Sunday, 27 April 2008

Question: Which applications do you use during interviews to 'see' howcandidates do exploratory testing?

After the discussion about passion and interviewing testers I started to rethink how I conduct interviews and I think that in the future I will use MS Paint as an application to see how candidates approach testing.

A long time ago, I wrote my own little app for use during interviews. You can play with it if you like - it has many deliberately injected bugs - so no raising defect reports with me, but feel free to share any experiences that you have with it.

I mainly used this in team based exercises, and primarily to explore presupposition analysis as a method for testing.

So, now to explain the reasons why, and how, I'll use MS Paint.

Saturday, 26 April 2008

Tuesday, 22 April 2008

5 books I recommend to software testers that most testers have probablynever read

"What testing books should I read?" such a hard question to answer in a land where a testing book that has value at one point in your career ceases to have value later on.

I do have some books that I recommend to testers, entirely ignoring their context - ha... see... Eeeevil...

So... 5 books, not about testing, that could  change the way you think about testing (or my taste in books). Certainly they all changed the way that I approach testing.

Friday, 18 April 2008

Challenge your assumptions and presuppositions to identify usefulvariation

Any curious tester can find a number of published heuristic documents out there on the web (James Bach, Elisabeth Hendrickson)

'Heuristics' appear regularly on blog posts. (Mike Kelly, Ainars Galvans, Scott Barber, David Gilbert)

In this post I aim to show you an easy way of identifying new test ideas without recourse to heuristics, on a case by case basis, to allow you to add further depth to your own test explorations.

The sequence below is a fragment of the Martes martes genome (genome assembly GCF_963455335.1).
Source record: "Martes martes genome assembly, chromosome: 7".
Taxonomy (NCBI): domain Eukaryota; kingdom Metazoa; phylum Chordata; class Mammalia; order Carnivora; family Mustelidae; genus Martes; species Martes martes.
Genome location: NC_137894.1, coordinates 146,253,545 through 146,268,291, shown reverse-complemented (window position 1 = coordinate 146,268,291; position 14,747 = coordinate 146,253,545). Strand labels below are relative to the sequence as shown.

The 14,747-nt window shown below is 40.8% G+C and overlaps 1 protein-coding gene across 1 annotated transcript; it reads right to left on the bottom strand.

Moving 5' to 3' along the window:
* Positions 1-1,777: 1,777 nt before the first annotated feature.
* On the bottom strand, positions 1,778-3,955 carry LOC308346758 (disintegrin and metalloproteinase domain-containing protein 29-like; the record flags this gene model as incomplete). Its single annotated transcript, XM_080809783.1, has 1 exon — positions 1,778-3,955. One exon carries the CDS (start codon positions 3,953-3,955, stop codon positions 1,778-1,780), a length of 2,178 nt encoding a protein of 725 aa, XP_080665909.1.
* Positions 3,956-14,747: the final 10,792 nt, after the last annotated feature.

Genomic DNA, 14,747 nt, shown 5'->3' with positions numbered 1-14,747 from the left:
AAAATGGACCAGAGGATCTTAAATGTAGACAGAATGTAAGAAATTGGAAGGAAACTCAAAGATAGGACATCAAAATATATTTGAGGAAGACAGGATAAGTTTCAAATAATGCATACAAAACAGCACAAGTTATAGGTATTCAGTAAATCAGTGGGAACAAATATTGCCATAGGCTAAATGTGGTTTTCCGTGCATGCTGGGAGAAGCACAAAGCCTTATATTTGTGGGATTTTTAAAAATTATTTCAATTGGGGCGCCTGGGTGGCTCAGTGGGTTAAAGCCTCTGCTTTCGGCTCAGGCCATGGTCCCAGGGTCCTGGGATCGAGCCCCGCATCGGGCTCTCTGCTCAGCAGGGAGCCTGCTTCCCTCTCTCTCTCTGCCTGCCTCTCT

Friday, 11 April 2008

Software Testing Lessons from Brief Counselling and Therapy

Brief Therapy (and other therapeutic models) provides me with some useful 'heuristics', approaches and techniques to apply during my testing.

Brief Therapy - often called Solutions Focused Therapy concentrates on moving the client towards the 'solution' that they want to achieve through the therapy process. Different from problem focused therapy which concentrate on the problems that led to whatever situation and symptoms the client currently faces.

I have read a fair few Brief Therapy books in the past, but this particular blog posting comes after reading "Brief Counselling: Narratives and Solutions" by Judith Milner and Patrick O'byrne - not a great book but a solid and 'brief' useful overview.[][]

Tuesday, 8 April 2008

Create Software Test Ideas Fast Using Presentation PreparationTechniques

image A little history... As I did my best to teach a tester how to write test ideas for an Agile story I found myself wondering why I found coming up with ideas and questions a fairly easy activity and why they seemed not to find it quite so easy. Practice would have had something to do with it, but I also suspected a slightly different mental model.

I went out to try and find 'other' models for generating ideas and structures quickly. The first thing I found in the library had the title "Blank Page to First Draft in 15 Minutes", authored by Phillip Khan-Panni (BPTFD). Obviously not considered a classic as Amazon lists it as currently out of print, but the reviewers seemed to like it. [][]

In terms of preparing for presentations it offers as much as most presentation books - but can it help me generate test ideas?...